I told a friend the other day that I honestly can’t remember the pain of child birth. I can’t describe it specifically, the way I can describe the sting and itch of mosquito bite ages after it’s dried out and my flesh is white and smooth again. My friend will soon become a mom, and she is worried and scared and she wants to avoid the pain. I understand that.
There is no benefit to the pain. Other than knowing that your mind can swallow anything it doesn’t want you to recall.
I think she asked me about it because she expected me to tell the truth. She has read some of my blog. I am a writer. What are writers, after all, other than people who use lies, language, and literary devices to tell the truth?
What I did tell her was that whenever I try to write about it–in prose or poetry or essay–all I get is that the pain was like I imagine it must feel to have a cinder block slowly rotated inside your vagina: scraping and sharp and bloody.
The other week, I wrote about the Writer’s Digest webinar I attended, and Smoky wrote in the comments that she thinks that writing to a formula is wrong, and that she tells her students not to listen to Writer’s Digest’s advice about how stories work.
I think she is both right and wrong. Doing it in a formula can be as helpful as it is unhelpful. Every writer must find her own way.
But In reading Writing Down the Bones, which is one of the assigned readings for the residency, I found this chapter that really resonated with me, and that speaks to this very thing.
And I am even more convinced now that any writer at any stage of the game should own a copy of this book. It is always relevant and inspiring and full of ideas. But it is not prescriptive. It does not say, “This is the way.” It says, “There are many ways, here’s mine. Let me help you look for yours.”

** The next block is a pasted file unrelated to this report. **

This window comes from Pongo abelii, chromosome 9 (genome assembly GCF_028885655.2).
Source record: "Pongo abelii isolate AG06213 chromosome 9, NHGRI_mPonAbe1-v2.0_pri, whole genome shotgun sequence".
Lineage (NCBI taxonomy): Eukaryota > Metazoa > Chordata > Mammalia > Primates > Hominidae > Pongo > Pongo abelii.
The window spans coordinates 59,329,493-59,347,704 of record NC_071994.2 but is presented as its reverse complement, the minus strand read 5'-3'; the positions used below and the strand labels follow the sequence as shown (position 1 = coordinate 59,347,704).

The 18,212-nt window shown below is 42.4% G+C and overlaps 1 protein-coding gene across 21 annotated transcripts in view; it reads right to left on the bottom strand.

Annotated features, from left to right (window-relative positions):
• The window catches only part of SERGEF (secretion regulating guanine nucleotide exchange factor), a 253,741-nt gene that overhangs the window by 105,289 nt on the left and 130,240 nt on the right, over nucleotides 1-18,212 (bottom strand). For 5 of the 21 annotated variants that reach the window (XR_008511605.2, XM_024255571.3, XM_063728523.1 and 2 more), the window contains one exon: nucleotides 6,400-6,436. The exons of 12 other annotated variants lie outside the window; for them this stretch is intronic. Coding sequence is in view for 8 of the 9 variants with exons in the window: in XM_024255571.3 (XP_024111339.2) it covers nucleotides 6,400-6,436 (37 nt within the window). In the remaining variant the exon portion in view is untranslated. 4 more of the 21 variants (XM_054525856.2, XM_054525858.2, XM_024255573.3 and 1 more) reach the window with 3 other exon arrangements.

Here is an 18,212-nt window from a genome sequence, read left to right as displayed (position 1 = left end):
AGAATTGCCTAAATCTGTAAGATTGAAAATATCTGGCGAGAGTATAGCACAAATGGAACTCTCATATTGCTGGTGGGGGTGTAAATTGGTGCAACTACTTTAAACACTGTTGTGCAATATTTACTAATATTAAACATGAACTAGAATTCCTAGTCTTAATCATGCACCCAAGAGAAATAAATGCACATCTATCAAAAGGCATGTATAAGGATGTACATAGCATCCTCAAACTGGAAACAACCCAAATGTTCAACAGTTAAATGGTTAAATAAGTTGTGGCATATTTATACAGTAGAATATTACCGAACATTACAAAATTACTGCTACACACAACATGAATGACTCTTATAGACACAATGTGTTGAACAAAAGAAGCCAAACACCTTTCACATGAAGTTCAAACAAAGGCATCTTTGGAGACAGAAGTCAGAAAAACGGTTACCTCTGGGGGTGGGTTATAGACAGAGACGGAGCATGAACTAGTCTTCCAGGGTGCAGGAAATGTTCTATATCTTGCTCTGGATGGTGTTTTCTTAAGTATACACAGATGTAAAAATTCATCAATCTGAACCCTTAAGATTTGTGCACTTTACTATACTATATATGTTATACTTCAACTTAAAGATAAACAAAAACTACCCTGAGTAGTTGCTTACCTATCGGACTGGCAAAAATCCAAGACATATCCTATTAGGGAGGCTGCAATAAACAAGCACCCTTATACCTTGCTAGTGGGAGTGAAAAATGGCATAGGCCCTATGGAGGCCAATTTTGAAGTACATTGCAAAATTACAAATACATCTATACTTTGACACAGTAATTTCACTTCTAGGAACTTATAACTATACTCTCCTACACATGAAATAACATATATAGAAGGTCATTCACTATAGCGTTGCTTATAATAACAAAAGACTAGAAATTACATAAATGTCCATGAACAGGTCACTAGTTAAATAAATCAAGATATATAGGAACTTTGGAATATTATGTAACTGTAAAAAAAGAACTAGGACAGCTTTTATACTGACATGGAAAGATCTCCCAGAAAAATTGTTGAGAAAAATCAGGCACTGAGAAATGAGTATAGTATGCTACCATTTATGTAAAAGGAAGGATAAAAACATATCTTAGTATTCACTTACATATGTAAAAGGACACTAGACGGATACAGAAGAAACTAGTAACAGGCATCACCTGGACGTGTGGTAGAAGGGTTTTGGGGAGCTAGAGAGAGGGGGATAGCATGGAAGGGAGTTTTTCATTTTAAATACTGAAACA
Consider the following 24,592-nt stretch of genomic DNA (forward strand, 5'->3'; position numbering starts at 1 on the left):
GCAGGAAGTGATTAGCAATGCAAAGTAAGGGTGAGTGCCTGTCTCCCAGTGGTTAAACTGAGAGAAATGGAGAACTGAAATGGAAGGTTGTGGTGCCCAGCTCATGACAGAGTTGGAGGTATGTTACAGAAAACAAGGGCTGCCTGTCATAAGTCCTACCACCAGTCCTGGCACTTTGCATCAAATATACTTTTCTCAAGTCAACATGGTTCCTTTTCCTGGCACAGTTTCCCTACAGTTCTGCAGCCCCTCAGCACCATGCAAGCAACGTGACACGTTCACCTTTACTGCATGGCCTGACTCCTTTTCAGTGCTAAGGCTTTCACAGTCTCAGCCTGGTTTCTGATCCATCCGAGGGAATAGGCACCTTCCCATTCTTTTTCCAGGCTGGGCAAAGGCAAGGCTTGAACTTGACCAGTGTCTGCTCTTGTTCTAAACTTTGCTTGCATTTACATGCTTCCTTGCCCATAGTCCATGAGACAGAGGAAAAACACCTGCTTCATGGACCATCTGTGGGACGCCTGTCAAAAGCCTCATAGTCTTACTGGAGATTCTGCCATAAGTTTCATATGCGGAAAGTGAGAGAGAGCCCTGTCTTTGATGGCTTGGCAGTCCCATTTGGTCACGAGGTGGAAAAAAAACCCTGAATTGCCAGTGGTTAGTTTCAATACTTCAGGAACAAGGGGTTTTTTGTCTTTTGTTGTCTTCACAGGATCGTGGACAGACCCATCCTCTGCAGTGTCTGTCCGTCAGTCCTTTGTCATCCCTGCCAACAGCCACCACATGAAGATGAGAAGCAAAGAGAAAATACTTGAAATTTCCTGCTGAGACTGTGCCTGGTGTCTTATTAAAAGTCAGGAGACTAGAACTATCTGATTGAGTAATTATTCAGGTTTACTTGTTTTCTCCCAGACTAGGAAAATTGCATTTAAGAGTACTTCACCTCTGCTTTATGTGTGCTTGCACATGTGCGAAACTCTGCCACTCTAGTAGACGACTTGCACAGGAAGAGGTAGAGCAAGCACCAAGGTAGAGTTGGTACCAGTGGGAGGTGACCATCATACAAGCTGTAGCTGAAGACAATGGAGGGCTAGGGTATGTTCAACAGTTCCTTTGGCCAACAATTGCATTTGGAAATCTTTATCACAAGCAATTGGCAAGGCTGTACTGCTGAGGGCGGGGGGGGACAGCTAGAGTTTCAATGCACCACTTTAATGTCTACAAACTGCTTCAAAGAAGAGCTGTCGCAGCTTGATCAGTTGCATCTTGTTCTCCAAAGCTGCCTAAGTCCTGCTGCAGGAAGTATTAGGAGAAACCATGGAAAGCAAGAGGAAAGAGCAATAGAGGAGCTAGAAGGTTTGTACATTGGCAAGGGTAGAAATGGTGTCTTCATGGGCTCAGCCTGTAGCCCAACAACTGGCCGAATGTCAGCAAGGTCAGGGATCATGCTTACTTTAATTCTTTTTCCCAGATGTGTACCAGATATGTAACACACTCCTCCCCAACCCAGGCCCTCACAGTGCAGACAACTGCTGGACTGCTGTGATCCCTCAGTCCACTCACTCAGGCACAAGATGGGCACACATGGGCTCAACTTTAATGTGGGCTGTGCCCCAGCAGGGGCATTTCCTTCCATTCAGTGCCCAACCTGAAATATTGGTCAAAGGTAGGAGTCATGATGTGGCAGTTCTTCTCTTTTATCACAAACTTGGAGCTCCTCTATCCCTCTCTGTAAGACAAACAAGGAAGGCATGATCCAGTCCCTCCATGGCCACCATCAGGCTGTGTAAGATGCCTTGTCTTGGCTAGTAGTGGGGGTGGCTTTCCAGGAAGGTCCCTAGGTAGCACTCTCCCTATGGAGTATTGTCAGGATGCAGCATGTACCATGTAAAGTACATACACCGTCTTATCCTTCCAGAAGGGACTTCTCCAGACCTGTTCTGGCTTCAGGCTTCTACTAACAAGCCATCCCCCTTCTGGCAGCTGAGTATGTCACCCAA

That’s the title of the chapter of Natalie Goldberg’s book that really speaks to me on this reading.
Here’s my favorite passage:
This is where the depth of the relationship with yourself is so important. You should listen to what people say. Take in what they say. (Don’t build a steel box around yourself.) Then make your own decision. It’s your poem and your voice. There are no clear-cut rules; it is a relationship with yourself. What is it you wanted to say? What do you want to expose about yourself? Being naked in a piece is a loss of control. This is good. We’re not in control anyway. People see you as you are. Sometimes we expose ourselves before we understand what we have done. That’s hard, but even more painful is to freeze up and expose nothing. Plus freezing up makes for terrible writing.
And that’s what, I think, Smoky was saying when she said that Writer’s Digest will train the writer out of a person and make her into a factory fictioneer. Following a formula that somebody else taught you means that you can stop trusting yourself. “If I do it like this, then it will be right.”
That is wrong. Right is, “If I do it like me, then it will be right.”
I and Smoky and Natalie Goldberg want you to trust your own sense of truth when you’re writing. We don’t want you to ask Writer’s Digest how to make a story, or Donald Maass, or J.A. Konrath, or Mike Hyatt.
There are no new stories. One of the oldest texts with popular readership is the Bible, and even in there it says, “There is nothing new under the sun.”
What it unique is you. There’s no other writer in the whole wide world who has exactly the same life, experiences, expectations, ideas, values, thoughts, education as you. So even if you’re telling a story that’s been told a zillion times before, it’s new because you are telling it.
Your truth is original because it’s yours.
So tell it. And don’t be afraid. And don’t limit yourself with too much thinking about structure or plot or tricks. Just read and write and everything will come out okay.
After you do that, get an editor. Or a book doctor. Or beta readers. Or all three. A post on book doctors is coming next week.